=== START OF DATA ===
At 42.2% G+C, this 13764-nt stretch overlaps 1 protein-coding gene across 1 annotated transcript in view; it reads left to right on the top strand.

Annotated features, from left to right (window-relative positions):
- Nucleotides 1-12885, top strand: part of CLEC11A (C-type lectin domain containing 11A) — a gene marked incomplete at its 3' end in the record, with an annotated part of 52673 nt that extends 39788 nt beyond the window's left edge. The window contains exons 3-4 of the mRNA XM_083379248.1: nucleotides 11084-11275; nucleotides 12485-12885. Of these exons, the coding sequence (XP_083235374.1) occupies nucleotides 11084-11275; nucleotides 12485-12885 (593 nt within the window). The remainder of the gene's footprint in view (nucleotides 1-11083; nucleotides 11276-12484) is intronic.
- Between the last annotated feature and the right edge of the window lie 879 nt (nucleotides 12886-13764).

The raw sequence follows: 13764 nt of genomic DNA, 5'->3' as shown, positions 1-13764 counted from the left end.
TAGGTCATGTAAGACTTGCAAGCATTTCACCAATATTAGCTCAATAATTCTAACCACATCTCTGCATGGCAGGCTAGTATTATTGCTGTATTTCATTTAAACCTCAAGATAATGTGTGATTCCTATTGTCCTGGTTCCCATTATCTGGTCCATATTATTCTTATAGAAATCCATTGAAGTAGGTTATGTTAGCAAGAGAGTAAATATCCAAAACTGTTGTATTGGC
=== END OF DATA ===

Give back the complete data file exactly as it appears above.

At 42.2% G+C, this 13764-nt stretch overlaps 1 protein-coding gene across 1 annotated transcript in view; it reads left to right on the top strand.

Annotated features, from left to right (window-relative positions):
- Nucleotides 1-12885, top strand: part of CLEC11A (C-type lectin domain containing 11A) — a gene marked incomplete at its 3' end in the record, with an annotated part of 52673 nt that extends 39788 nt beyond the window's left edge. The window contains exons 3-4 of the mRNA XM_083379248.1: nucleotides 11084-11275; nucleotides 12485-12885. Of these exons, the coding sequence (XP_083235374.1) occupies nucleotides 11084-11275; nucleotides 12485-12885 (593 nt within the window). The remainder of the gene's footprint in view (nucleotides 1-11083; nucleotides 11276-12484) is intronic.
- Between the last annotated feature and the right edge of the window lie 879 nt (nucleotides 12886-13764).

The raw sequence follows: 13764 nt of genomic DNA, 5'->3' as shown, positions 1-13764 counted from the left end.
TAGGTCATGTAAGACTTGCAAGCATTTCACCAATATTAGCTCAATAATTCTAACCACATCTCTGCATGGCAGGCTAGTATTATTGCTGTATTTCATTTAAACCTCAAGATAATGTGTGATTCCTATTGTCCTGGTTCCCATTATCTGGTCCATATTATTCTTATAGAAATCCATTGAAGTAGGTTATGTTAGCAAGAGAGTAAATATCCAAAACTGTTGTATTGGC